As you can see from this example, the text helps explain various processes that occur in the formation of metamorphic rock.
Not suitable font style
Choosing the right font may positively impact your course design. However, a fancy font doesn’t mean that it is effective in your work. Having too many types of font which are beautiful, eye-catching is a common mistake of non-designers at the first attempt to design. Throwing all of clean fonts like Serif, Helvetica, Roboto because they are too simple is also a fault that many people did. Unluckily, just few people realize clean fonts help a course better readability on screen.
Lack of hierarchy
Too focused on browsing fancy fonts, attractive colors, educators might forget the hierarchy. The typical evidence is the lack of hierarchy heading. This part relates to the step of structuring the course. Some people indicate the importance of the information by changing the size of the fonts, but sometimes, it doesn’t work because they look too similar.
Change font style, Bold words would enhance students’ readability of students as they make a great contrast.
About visual aids (images, graphs, charts, and illustrations)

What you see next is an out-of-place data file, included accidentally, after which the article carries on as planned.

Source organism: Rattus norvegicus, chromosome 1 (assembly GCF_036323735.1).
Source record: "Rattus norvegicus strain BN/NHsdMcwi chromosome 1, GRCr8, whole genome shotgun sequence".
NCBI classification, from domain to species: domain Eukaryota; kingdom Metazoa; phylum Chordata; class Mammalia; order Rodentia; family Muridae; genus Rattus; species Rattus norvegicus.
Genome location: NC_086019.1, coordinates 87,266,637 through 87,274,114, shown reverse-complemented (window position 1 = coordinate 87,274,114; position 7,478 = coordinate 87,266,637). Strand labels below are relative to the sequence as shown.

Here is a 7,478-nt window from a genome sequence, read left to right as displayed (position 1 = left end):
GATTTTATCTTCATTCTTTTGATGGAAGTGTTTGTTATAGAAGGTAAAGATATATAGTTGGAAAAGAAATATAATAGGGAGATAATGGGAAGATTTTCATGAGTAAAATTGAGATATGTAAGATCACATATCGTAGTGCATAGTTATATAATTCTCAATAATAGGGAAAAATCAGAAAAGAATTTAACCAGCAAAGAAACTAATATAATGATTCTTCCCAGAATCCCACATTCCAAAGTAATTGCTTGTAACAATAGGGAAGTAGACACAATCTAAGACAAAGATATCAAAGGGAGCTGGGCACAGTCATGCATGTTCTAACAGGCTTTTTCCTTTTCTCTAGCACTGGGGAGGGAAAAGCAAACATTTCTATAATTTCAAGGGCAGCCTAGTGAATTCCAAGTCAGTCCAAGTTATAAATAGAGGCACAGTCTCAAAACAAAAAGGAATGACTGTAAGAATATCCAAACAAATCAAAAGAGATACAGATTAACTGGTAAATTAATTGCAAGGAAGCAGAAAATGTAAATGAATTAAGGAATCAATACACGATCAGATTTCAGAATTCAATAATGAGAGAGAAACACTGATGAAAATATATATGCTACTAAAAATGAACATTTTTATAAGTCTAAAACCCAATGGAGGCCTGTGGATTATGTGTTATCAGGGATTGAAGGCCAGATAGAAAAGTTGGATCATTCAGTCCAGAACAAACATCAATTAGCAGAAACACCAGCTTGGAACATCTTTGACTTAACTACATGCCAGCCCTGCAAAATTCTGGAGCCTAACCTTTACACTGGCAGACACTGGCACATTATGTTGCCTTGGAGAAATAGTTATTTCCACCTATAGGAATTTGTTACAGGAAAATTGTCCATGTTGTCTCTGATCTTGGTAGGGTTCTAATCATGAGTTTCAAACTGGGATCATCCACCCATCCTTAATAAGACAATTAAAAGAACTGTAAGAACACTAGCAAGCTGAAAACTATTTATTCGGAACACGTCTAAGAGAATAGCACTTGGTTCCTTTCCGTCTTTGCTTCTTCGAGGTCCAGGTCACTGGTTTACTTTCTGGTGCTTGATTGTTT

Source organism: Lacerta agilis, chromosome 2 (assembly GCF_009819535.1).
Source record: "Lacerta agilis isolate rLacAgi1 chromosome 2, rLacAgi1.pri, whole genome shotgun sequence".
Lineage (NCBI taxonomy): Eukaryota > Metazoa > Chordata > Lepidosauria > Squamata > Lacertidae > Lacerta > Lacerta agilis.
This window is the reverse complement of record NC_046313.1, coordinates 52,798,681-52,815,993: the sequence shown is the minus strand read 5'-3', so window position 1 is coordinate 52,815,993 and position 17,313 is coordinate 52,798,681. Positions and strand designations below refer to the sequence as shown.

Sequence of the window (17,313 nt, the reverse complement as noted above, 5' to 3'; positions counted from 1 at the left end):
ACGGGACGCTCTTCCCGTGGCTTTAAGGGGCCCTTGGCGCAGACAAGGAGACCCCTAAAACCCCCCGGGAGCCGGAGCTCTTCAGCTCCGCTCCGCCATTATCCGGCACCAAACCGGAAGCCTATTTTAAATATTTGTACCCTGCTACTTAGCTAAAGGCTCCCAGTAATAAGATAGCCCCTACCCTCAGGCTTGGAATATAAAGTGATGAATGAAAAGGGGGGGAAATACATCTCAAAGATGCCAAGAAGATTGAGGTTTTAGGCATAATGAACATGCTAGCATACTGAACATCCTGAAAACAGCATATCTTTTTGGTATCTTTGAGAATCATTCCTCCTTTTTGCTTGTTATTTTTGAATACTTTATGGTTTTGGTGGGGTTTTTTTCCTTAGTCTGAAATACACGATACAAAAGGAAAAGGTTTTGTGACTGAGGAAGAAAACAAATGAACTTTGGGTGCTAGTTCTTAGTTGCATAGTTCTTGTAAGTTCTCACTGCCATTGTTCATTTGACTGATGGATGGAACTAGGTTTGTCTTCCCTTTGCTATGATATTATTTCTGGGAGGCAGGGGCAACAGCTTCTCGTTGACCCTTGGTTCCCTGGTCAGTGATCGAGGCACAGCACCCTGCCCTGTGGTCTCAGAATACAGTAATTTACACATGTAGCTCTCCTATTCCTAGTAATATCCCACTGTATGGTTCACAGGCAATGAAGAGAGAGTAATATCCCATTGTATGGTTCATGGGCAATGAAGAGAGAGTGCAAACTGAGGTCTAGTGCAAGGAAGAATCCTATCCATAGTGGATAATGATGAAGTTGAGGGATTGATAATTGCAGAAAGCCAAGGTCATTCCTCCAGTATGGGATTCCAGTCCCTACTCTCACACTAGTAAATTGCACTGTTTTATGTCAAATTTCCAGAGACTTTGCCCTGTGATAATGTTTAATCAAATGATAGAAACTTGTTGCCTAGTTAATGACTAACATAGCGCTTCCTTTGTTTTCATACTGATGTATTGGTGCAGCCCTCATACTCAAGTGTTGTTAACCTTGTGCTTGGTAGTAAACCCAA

Use too much type of visual aids
It is common thinking that the diversity of visual aids is good for a design. Therefore, educators like to mix all of the flat images, hand-drawn images, and real photo to make a lively visualization.
An asymmetrical design which focuses too much on visual aids will have a negative effect and may distract learners’ attention to important elements on the page.
Not relevant to the content
The power of images, illustrations, gif, etc sometimes makes educator forget the relationship of them with the content. “Just because it’s so beautiful, it should be add in my course”, that’s what usually pops up in educators’ mind. For eLearning, each image must tell a message, not just something to illustrate a random sentence.